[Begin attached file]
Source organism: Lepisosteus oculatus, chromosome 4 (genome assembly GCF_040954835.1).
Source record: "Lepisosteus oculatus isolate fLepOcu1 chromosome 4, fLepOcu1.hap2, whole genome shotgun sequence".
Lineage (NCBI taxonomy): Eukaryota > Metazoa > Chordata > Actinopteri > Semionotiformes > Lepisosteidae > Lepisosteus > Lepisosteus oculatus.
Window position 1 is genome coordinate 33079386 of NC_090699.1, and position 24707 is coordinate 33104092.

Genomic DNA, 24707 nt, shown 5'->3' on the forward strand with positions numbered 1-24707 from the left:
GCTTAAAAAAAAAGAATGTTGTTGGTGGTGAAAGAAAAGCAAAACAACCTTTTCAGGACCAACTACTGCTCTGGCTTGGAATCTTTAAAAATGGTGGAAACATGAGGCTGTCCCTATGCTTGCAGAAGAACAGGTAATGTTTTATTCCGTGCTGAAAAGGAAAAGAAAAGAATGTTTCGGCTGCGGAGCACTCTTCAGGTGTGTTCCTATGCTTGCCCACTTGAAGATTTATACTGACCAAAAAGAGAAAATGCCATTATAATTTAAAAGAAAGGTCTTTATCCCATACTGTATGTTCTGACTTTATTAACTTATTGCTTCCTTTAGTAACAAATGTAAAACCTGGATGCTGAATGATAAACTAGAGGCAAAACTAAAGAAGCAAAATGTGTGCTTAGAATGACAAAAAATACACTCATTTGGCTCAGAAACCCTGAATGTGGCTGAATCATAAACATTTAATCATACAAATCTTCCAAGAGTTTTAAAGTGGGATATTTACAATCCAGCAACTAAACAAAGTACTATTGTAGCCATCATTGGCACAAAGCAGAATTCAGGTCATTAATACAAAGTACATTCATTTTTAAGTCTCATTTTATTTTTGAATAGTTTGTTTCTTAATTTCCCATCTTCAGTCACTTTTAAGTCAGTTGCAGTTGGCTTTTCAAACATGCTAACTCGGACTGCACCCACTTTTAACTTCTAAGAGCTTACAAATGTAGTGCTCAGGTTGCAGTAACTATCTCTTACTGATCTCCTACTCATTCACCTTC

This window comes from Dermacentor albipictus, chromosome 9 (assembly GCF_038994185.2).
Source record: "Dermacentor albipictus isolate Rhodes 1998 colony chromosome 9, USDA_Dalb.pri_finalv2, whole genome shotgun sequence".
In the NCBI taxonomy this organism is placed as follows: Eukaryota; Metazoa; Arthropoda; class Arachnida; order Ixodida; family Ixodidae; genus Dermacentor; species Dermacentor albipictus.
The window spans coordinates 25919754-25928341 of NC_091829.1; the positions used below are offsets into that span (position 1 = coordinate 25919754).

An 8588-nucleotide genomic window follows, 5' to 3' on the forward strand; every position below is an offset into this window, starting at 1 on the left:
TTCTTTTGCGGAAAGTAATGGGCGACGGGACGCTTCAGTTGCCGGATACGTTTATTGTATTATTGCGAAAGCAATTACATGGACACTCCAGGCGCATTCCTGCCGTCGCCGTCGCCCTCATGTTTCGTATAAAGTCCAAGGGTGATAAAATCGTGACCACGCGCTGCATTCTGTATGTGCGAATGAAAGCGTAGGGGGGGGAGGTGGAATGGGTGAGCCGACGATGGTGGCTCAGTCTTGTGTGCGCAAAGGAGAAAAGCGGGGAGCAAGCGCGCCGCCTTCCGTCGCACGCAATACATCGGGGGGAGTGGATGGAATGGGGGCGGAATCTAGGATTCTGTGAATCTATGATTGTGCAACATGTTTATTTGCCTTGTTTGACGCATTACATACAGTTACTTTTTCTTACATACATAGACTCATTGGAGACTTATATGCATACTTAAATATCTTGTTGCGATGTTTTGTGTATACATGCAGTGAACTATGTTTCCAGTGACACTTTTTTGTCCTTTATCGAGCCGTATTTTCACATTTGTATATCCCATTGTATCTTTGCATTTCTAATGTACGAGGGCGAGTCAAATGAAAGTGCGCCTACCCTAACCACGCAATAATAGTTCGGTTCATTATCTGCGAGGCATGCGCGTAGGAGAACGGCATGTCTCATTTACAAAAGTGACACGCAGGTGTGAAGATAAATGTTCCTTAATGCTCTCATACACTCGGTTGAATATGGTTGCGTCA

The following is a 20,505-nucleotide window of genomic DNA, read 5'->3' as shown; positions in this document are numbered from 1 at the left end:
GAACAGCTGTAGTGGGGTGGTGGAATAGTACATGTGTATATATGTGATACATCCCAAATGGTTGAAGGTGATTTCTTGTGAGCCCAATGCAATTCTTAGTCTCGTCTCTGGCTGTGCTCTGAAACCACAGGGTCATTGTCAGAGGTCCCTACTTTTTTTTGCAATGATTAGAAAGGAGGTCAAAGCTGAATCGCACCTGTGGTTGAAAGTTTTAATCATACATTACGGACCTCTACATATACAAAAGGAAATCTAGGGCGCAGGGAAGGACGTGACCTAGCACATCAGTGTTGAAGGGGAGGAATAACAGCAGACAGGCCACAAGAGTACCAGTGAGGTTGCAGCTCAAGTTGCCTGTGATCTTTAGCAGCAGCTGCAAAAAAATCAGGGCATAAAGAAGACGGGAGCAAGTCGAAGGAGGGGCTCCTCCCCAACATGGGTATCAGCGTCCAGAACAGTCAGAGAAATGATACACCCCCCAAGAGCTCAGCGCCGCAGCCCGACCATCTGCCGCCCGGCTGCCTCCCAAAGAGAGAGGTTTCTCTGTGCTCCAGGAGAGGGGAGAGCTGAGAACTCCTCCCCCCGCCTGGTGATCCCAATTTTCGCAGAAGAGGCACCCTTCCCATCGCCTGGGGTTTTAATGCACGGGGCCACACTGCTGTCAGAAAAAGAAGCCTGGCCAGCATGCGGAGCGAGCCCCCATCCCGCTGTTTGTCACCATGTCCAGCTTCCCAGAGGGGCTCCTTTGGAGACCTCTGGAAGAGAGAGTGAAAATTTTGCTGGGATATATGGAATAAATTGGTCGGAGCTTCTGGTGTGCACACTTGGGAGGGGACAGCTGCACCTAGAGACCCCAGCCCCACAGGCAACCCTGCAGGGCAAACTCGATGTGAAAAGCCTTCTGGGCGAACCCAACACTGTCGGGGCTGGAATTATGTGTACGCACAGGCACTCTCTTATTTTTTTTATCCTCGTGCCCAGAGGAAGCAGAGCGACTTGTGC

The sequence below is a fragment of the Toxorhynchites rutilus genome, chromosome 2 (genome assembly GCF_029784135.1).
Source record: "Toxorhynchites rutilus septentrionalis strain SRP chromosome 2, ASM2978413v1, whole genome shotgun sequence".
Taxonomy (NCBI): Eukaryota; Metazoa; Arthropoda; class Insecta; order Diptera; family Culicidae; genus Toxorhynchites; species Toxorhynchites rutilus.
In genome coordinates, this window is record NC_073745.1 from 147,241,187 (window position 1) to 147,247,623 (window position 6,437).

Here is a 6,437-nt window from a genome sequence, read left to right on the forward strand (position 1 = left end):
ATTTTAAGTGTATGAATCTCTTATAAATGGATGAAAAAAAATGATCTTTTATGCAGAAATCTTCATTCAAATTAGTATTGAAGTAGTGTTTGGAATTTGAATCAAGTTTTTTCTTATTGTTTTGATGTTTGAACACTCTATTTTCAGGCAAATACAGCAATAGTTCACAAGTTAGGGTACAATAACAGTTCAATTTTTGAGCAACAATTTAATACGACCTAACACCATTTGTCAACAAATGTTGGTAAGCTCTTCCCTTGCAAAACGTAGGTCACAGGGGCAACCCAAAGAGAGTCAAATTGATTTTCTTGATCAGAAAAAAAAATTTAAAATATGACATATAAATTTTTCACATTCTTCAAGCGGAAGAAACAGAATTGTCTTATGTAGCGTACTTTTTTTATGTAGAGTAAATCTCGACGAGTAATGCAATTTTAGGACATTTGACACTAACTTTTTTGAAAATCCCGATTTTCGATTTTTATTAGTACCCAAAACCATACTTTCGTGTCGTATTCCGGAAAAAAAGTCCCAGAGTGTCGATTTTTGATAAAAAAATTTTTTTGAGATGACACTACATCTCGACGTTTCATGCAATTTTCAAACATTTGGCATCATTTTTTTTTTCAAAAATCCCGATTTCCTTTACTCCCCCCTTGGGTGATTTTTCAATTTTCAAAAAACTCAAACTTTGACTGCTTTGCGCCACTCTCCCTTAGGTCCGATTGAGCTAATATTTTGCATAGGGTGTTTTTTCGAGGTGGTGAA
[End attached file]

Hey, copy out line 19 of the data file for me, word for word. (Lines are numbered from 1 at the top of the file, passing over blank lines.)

Here is a 6,437-nt window from a genome sequence, read left to right on the forward strand (position 1 = left end):